An idiot with some shaving foam managed to hijack Rupert Murdoch's first ever appearance before a Parliamentary committee yesterday. That was a shame. But in truth, the House of Commons media committee had already failed to live up to its billing as one of the great Parliamentary occasions of our time.
Some telling nuggets were unearthed from the more than two hours of testimony from Mr Murdoch about the influence he wields in British politics. Mr Murdoch recounted how David Cameron invited him to Downing Street to say thanks for his "support" in helping the Conservatives to win the 2010 general election. When asked about his close relations with successive British prime ministers, Mr Murdoch said, with a smile, "I wish they'd leave me alone"; a remark that drove home how craven our political leaders had grown in their relations with the press baron.
A few important facts came out too. The Labour MP Paul Farrelly managed to extract from James Murdoch an admission that News International continued to pay the legal fees of the private investigator, Glenn Mulcaire, long after he was convicted of phone hacking in 2007. Tom Watson exposed just how little Rupert Murdoch knew (or would admit to knowing) about what took place at News International in the years after the phone-hacking scandal first broke in 2005. As Mr Watson noted, this might not be enough given that, as News Corp's chairman, Mr Murdoch is responsible for corporate governance.
Yet the rest of the MPs on the committee were poor. They asked unfocused questions that invited the Murdochs to waffle and evade. Alan Keen and Therese Coffey were particularly unimpressive. And Louise Mensch did the public no favours by inviting the Murdochs to comment on the practices of the rest of the media, rather than focusing on the behaviour of News International. The Murdochs visibly relaxed as the hearing went on. Compared with US Congressional committee hearings, this was an amateurish show.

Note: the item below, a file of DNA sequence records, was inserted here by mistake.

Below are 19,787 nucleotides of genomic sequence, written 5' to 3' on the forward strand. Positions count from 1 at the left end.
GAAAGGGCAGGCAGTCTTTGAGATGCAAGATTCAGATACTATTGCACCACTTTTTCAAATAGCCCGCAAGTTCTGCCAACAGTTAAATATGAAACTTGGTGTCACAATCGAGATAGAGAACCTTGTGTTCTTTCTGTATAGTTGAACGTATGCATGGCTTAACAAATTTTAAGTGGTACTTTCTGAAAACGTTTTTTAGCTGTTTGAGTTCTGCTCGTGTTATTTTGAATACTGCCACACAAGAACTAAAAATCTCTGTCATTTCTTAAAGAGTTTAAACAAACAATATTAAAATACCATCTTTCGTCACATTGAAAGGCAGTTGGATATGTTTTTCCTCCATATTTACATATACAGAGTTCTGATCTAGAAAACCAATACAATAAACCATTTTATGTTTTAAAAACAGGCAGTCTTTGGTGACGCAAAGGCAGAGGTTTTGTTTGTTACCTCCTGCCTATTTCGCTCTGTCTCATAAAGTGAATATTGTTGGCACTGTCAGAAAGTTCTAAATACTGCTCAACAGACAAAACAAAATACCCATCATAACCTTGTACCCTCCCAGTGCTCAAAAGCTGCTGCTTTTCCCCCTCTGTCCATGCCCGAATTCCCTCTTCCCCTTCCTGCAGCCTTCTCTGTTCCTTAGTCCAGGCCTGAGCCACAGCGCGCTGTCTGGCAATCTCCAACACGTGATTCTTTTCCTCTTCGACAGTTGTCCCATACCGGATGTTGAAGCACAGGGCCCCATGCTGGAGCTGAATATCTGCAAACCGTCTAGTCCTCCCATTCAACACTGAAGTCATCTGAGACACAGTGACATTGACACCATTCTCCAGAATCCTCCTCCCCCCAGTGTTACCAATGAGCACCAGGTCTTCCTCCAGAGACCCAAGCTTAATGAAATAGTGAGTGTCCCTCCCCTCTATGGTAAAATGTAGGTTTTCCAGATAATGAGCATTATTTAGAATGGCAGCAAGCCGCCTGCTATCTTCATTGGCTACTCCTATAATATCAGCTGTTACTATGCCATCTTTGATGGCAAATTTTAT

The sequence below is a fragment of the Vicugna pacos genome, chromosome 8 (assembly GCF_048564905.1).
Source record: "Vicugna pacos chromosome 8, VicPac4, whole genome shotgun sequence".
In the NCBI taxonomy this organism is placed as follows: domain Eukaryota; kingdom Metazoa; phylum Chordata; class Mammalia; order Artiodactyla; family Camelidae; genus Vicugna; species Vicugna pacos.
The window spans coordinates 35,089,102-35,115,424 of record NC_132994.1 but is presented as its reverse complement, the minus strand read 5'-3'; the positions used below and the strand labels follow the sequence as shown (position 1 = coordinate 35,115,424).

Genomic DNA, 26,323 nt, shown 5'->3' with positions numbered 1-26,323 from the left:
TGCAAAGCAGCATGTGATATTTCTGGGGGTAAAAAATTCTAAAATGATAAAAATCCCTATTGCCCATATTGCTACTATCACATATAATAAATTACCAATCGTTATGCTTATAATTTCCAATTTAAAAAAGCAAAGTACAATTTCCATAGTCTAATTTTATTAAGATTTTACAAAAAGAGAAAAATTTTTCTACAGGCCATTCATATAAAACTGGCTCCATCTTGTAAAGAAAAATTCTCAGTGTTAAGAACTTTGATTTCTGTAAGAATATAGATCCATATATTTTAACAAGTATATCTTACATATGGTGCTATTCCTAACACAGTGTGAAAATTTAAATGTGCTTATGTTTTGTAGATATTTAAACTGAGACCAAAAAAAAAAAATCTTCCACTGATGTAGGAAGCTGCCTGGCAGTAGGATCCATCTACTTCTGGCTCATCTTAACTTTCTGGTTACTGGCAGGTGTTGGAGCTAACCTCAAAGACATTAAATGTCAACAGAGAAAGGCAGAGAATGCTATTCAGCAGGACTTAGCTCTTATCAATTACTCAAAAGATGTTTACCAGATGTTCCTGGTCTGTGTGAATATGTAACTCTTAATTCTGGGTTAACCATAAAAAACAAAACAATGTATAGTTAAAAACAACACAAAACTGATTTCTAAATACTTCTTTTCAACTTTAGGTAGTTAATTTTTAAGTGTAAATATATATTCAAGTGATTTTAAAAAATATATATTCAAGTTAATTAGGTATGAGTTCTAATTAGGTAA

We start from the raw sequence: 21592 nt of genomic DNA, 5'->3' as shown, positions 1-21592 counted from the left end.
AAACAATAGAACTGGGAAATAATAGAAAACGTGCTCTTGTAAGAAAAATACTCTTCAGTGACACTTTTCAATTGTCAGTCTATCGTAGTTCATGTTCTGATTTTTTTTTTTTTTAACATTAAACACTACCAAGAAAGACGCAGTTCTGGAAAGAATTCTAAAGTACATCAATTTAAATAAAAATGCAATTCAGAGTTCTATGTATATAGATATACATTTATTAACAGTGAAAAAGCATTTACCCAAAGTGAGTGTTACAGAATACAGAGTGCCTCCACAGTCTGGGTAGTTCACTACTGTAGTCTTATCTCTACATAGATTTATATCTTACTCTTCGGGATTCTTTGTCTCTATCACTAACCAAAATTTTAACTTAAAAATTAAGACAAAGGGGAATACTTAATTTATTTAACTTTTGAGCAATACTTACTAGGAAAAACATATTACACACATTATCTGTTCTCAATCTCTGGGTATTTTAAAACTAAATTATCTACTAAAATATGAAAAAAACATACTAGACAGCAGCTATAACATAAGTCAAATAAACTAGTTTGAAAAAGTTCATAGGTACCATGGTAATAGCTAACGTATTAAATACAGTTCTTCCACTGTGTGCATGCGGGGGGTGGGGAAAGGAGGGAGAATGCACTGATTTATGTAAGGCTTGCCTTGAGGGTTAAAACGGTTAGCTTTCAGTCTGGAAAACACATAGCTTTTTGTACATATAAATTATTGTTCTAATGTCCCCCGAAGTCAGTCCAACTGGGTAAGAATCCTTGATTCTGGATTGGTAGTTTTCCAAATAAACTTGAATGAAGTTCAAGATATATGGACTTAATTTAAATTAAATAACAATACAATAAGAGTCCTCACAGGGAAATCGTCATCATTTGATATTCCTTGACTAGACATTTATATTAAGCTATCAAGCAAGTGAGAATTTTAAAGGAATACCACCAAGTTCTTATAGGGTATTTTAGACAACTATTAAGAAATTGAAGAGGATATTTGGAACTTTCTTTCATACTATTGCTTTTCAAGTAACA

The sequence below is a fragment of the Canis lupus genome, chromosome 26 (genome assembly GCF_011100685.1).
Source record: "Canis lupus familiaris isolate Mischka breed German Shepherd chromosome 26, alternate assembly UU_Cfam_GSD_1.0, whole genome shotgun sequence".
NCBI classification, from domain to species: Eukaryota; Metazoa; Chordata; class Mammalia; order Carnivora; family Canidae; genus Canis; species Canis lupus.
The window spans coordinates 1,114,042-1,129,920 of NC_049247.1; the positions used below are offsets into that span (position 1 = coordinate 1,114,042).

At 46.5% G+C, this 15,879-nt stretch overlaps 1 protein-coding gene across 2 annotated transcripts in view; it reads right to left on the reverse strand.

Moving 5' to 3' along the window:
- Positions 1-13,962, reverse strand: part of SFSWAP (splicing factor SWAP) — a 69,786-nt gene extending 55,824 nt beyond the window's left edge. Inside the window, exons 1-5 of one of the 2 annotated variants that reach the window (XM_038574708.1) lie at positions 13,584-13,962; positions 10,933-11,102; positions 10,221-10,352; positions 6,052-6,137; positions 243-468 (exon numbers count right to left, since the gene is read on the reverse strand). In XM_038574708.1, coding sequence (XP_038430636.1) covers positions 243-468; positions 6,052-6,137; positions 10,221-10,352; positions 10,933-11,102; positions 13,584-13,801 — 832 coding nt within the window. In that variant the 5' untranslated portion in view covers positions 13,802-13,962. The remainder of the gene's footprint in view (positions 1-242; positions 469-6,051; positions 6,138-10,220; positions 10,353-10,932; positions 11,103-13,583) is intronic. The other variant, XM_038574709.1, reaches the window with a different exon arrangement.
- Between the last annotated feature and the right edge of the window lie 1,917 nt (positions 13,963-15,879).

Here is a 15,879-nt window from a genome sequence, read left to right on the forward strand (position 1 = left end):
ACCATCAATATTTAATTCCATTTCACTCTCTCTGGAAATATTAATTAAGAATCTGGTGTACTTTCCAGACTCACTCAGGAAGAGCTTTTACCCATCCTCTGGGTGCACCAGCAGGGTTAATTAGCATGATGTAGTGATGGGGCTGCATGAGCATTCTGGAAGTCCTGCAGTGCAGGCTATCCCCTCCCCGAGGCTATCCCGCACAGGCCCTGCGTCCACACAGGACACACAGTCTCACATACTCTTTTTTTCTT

The committee failed to shed light on the central issue of the apparent cover-up of the scandal. Last week we learned of the existence of an internal News International document, dating from 2007, which showed that phone hacking was a widespread practice at the News of the World. Yet right up to this year, News International was publicly insisting that phone hacking was the work of a single rogue reporter. James Murdoch told the committee that he only found out about this incriminating document in April or May 2011. So who within News International kept their boss in the dark about the existence of the document? James Murdoch stonewalled, although his father seemed to point the finger of blame at Jon Chapman, News International's former chief legal officer, and Colin Myler, the most recent editor of the News of the World. Those are claims that the police need to thoroughly probe.
Rupert Murdoch said that yesterday was the "most humble day of my life". In truth it was not. And the MPs of the select committee, with some honourable exceptions, did nothing to ensure that it would be. But the questions are not over. And Mr Murdoch's day of true humility might still be to come.